Gotham (2013) season 1, episode 11
WRITER: SUE CHUNG
DIRECTOR: OX SCOTT
AIR DATE: January 5 2015
After a mid-season break, Gotham returns with the new episode ‘Rogues' Gallery’, picking up some time after we left off. Jim Gordon (Ben McKenzie) has been demoted after calling out the mayor, and is being punished by being assigned as a guard at Arkham Asylum. A series of attacks on inmates is underway, and Gordon finds himself looking into it, despite the wishes of the director, Gerry Lang (Isiah Whitlock Jr., The Wire). This brings him back in contact with his former partner, Bullock (Donal Logue), who’s happy to see him. It also introduces a familiar figure in the history of the Batman into the series: Doctor Leslie Thompkins, played by Morena Baccarin (Serenity, Firefly). It’s a bit of a culture shock seeing a character we associate with being older and matronly like Leslie as, well... very attractive as a young woman.
The investigation carries on, and the two partners find themselves exploring more than one secret and more than one suspect as they go along. Meanwhile, the episode advances several plotlines, while giving characters a rest. I think this is the first time we haven’t seen Bruce and Alfred in an episode, for instance, but that’s not really a bad thing - there’s only so many times you can see the boy Bruce mentally or physically preparing himself for something that’s still years away.
Jim Gordon and Leslie Thompkins
Gordon’s personal life is in a state of upheaval even while he’s largely absent from it, and that’s part of the subplots this time out. Barbara (Erin Richards) finds her relationship with Renee (Victoria Cartagena) at an end, so soon after they started up again (and so soon after she took a break from Gordon. Montoya’s conscience gets the better of her, and we sense this time the breakup has a finality to it. I’m enjoying Cartagena’s take on Renee whenever we see her - she’s tough but has heart, is a woman of principle and passion, and has a lot of spirit. Erin Richards’ performance as Barbara is also compelling, but the character herself is rather self-absorbed and troubled. It certainly doesn’t help for Barbara and Gordon that she misinterprets the situation when calling Gordon at home, she instead gets Ivy on the line.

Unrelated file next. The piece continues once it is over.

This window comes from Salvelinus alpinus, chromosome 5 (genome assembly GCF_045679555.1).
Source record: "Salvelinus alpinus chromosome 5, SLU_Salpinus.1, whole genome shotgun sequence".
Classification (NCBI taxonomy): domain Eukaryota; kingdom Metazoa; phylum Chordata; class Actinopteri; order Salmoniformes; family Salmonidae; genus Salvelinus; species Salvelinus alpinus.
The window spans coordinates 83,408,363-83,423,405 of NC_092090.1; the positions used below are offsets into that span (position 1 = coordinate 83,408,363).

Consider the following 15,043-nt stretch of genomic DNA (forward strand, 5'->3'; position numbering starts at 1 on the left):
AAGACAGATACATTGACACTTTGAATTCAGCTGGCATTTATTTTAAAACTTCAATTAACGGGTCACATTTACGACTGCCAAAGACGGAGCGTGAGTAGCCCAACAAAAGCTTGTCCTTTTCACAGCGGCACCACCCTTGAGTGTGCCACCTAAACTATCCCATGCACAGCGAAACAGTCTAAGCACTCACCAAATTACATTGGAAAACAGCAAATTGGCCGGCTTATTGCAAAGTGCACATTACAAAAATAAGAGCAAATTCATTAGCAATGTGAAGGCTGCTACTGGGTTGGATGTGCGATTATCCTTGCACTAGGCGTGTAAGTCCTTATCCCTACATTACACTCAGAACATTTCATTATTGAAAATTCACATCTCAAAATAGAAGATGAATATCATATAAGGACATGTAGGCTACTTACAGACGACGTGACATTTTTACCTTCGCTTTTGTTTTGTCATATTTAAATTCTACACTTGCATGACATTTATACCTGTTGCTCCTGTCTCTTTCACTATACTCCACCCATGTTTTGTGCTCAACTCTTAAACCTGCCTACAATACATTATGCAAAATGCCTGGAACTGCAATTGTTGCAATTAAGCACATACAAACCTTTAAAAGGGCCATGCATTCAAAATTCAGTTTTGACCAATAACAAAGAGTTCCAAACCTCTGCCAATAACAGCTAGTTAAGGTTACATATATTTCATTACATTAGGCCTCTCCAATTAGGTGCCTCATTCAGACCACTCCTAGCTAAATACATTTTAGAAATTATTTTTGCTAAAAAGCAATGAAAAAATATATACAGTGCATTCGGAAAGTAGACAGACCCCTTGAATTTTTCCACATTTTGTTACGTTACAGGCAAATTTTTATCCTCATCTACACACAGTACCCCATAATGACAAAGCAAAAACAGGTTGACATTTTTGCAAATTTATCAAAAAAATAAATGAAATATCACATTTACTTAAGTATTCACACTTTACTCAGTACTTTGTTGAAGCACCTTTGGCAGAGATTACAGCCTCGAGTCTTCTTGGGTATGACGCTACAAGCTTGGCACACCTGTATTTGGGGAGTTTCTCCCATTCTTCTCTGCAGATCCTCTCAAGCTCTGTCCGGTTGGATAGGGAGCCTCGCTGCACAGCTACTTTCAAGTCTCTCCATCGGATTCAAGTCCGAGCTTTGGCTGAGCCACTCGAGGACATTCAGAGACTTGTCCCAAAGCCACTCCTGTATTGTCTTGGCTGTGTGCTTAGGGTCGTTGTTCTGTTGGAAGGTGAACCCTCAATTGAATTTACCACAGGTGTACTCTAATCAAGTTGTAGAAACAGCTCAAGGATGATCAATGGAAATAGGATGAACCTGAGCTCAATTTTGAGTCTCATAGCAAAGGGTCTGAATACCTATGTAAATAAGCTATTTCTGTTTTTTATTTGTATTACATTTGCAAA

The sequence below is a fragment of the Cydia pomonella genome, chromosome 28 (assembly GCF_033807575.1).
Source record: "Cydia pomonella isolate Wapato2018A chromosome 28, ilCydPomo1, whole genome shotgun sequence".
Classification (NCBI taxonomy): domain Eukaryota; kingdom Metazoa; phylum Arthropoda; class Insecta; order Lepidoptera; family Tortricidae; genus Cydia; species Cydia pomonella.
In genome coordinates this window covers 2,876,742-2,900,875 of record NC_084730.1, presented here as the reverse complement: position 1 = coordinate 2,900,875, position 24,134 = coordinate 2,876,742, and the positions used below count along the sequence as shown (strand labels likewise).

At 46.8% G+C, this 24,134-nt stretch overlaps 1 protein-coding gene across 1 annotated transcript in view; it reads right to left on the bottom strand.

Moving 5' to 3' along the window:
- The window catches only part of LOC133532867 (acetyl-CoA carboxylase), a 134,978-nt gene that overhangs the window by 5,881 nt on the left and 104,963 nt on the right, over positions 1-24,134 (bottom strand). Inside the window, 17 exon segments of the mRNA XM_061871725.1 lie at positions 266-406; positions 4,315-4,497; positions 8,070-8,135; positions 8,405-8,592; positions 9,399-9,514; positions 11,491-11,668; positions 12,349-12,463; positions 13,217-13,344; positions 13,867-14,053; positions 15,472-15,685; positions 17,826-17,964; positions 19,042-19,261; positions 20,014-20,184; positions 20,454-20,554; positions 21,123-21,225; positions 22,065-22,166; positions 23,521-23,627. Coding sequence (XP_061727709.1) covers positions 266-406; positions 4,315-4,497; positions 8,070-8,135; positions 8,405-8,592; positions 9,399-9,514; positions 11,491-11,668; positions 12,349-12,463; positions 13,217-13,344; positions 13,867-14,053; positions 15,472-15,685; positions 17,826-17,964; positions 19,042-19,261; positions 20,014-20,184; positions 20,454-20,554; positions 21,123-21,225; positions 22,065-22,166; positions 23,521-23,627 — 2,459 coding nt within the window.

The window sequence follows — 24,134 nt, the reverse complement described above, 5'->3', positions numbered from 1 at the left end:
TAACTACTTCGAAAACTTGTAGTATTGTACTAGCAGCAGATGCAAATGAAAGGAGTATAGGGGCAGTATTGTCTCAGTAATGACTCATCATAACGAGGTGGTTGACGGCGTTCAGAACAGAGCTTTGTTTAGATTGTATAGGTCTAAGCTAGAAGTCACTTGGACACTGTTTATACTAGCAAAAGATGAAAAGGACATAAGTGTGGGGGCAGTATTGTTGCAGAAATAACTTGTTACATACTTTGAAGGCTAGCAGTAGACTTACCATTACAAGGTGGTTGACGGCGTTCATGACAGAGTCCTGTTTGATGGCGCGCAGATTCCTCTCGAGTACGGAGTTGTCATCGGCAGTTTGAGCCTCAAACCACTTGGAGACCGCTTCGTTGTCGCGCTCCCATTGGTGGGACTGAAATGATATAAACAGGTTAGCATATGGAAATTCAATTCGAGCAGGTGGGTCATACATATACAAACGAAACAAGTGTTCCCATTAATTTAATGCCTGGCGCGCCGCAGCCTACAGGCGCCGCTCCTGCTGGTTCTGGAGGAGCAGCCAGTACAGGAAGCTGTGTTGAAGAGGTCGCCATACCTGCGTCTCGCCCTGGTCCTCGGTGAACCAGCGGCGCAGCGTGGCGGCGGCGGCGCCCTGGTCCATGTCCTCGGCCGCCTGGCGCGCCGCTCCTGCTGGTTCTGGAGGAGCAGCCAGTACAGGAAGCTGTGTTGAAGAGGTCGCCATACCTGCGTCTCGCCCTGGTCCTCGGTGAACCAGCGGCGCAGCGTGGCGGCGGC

Speaking of whom, another small subplot picks up. Selina (Camren Bicondova) comes across Ivy (Clare Foley) again, not feeling well, and takes her to Gordon’s place to recuperate (how Gordon affords such nice looking digs is another matter). It’s a good nod to the characters as a whole - in comics continuity Catwoman and Poison Ivy have sometimes been at odds, but other times have been closely tied and even on good terms.
The Mob picks up the rest of the episode, and in a couple of ways. Fish Mooney (Jada Pinkett Smith), still with her eyes on her own ambitions and still thinking of ways to supplant Falcone, is dealing with one of her fellow lieutenants, Jimmy Saviano (John Enos), seeing him as a threat to her own ambitions. Her right hand man Butch Gilzean (Drew Powell) is sent to negotiate with Saviano, and the interest in this subplot is not in Mooney’s hubris, but in what Butch is going to do. We can imagine him going in more than one direction - betraying his boss and holding onto old loyalties represented in an old friend, putting himself in a position to seize power himself when the time comes, or being loyal to his boss. The way Powell plays this is rather close to the vest, so we’re not sure what path he might take.
And speaking of hubris, the other side of the Mob occupies our attention this week. Oswald Cobblepot (Robin Taylor Lord) overreaches his place and finds himself for a time behind bars for it. It’s all a lesson from Maroni (David Zayas) meant to remind him where he stands in the larger scheme of things. We get why Maroni would do this, and seemingly the lesson is learned, and yet as we’ve already seen, Oswald is a very devious Penguin, and fated to rise to the top of the organized crime scene in Gotham City, surviving the Falcones and the Maronis, at least in the comics. Putting Oswald in his place would rate as a mistake.